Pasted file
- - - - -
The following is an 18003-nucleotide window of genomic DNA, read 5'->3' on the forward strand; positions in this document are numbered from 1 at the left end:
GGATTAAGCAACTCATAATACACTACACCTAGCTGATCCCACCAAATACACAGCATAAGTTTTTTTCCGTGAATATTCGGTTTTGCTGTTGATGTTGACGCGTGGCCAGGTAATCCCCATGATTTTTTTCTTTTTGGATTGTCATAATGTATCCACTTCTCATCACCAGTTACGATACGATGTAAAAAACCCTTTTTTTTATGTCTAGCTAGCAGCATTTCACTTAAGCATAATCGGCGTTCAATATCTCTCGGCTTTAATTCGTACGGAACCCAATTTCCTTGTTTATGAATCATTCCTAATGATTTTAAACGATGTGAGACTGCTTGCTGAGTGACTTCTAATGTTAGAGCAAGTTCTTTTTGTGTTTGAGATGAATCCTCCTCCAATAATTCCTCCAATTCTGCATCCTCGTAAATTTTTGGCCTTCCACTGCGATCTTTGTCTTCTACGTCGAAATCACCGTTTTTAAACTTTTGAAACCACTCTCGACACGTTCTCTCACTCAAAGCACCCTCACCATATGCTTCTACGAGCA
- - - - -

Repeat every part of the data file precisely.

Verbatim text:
The following is an 18003-nucleotide window of genomic DNA, read 5'->3' on the forward strand; positions in this document are numbered from 1 at the left end:
GGATTAAGCAACTCATAATACACTACACCTAGCTGATCCCACCAAATACACAGCATAAGTTTTTTTCCGTGAATATTCGGTTTTGCTGTTGATGTTGACGCGTGGCCAGGTAATCCCCATGATTTTTTTCTTTTTGGATTGTCATAATGTATCCACTTCTCATCACCAGTTACGATACGATGTAAAAAACCCTTTTTTTTATGTCTAGCTAGCAGCATTTCACTTAAGCATAATCGGCGTTCAATATCTCTCGGCTTTAATTCGTACGGAACCCAATTTCCTTGTTTATGAATCATTCCTAATGATTTTAAACGATGTGAGACTGCTTGCTGAGTGACTTCTAATGTTAGAGCAAGTTCTTTTTGTGTTTGAGATGAATCCTCCTCCAATAATTCCTCCAATTCTGCATCCTCGTAAATTTTTGGCCTTCCACTGCGATCTTTGTCTTCTACGTCGAAATCACCGTTTTTAAACTTTTGAAACCACTCTCGACACGTTCTCTCACTCAAAGCACCCTCACCATATGCTTCTACGAGCA